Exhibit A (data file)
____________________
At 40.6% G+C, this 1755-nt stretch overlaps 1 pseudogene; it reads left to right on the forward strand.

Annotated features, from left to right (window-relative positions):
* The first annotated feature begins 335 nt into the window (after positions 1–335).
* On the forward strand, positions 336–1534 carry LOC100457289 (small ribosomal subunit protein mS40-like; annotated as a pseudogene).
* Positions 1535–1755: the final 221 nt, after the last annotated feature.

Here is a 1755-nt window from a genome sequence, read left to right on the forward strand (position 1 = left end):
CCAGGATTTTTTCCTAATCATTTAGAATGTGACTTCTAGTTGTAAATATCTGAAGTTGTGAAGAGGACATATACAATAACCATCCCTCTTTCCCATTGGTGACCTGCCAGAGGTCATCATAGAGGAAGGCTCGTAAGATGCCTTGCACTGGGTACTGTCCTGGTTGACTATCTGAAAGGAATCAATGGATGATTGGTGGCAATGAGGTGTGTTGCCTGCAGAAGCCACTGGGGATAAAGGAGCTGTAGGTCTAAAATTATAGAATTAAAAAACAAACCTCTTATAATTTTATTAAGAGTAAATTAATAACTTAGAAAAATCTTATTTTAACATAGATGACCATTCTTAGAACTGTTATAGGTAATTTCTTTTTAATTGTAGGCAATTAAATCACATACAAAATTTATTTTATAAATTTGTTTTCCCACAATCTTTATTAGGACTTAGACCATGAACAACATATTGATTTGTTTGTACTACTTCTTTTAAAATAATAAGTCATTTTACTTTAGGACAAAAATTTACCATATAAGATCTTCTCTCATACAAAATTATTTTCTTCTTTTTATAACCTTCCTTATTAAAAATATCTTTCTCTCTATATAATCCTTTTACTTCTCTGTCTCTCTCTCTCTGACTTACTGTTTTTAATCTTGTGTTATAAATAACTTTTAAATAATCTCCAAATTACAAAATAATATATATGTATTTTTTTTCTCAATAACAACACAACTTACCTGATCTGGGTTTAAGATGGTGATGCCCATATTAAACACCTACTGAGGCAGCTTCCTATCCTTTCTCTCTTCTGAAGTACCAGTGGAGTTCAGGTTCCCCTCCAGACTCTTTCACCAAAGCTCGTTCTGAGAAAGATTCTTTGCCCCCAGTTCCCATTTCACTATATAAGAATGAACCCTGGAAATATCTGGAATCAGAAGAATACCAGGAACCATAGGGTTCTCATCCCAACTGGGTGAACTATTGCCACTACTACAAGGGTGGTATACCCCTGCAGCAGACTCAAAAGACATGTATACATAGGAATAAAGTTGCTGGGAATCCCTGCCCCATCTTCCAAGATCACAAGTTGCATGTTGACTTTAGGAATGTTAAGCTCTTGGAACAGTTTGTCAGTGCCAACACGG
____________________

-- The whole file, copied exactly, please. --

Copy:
At 40.6% G+C, this 1755-nt stretch overlaps 1 pseudogene; it reads left to right on the forward strand.

Annotated features, from left to right (window-relative positions):
* The first annotated feature begins 335 nt into the window (after positions 1–335).
* On the forward strand, positions 336–1534 carry LOC100457289 (small ribosomal subunit protein mS40-like; annotated as a pseudogene).
* Positions 1535–1755: the final 221 nt, after the last annotated feature.

Here is a 1755-nt window from a genome sequence, read left to right on the forward strand (position 1 = left end):
CCAGGATTTTTTCCTAATCATTTAGAATGTGACTTCTAGTTGTAAATATCTGAAGTTGTGAAGAGGACATATACAATAACCATCCCTCTTTCCCATTGGTGACCTGCCAGAGGTCATCATAGAGGAAGGCTCGTAAGATGCCTTGCACTGGGTACTGTCCTGGTTGACTATCTGAAAGGAATCAATGGATGATTGGTGGCAATGAGGTGTGTTGCCTGCAGAAGCCACTGGGGATAAAGGAGCTGTAGGTCTAAAATTATAGAATTAAAAAACAAACCTCTTATAATTTTATTAAGAGTAAATTAATAACTTAGAAAAATCTTATTTTAACATAGATGACCATTCTTAGAACTGTTATAGGTAATTTCTTTTTAATTGTAGGCAATTAAATCACATACAAAATTTATTTTATAAATTTGTTTTCCCACAATCTTTATTAGGACTTAGACCATGAACAACATATTGATTTGTTTGTACTACTTCTTTTAAAATAATAAGTCATTTTACTTTAGGACAAAAATTTACCATATAAGATCTTCTCTCATACAAAATTATTTTCTTCTTTTTATAACCTTCCTTATTAAAAATATCTTTCTCTCTATATAATCCTTTTACTTCTCTGTCTCTCTCTCTCTGACTTACTGTTTTTAATCTTGTGTTATAAATAACTTTTAAATAATCTCCAAATTACAAAATAATATATATGTATTTTTTTTCTCAATAACAACACAACTTACCTGATCTGGGTTTAAGATGGTGATGCCCATATTAAACACCTACTGAGGCAGCTTCCTATCCTTTCTCTCTTCTGAAGTACCAGTGGAGTTCAGGTTCCCCTCCAGACTCTTTCACCAAAGCTCGTTCTGAGAAAGATTCTTTGCCCCCAGTTCCCATTTCACTATATAAGAATGAACCCTGGAAATATCTGGAATCAGAAGAATACCAGGAACCATAGGGTTCTCATCCCAACTGGGTGAACTATTGCCACTACTACAAGGGTGGTATACCCCTGCAGCAGACTCAAAAGACATGTATACATAGGAATAAAGTTGCTGGGAATCCCTGCCCCATCTTCCAAGATCACAAGTTGCATGTTGACTTTAGGAATGTTAAGCTCTTGGAACAGTTTGTCAGTGCCAACACGG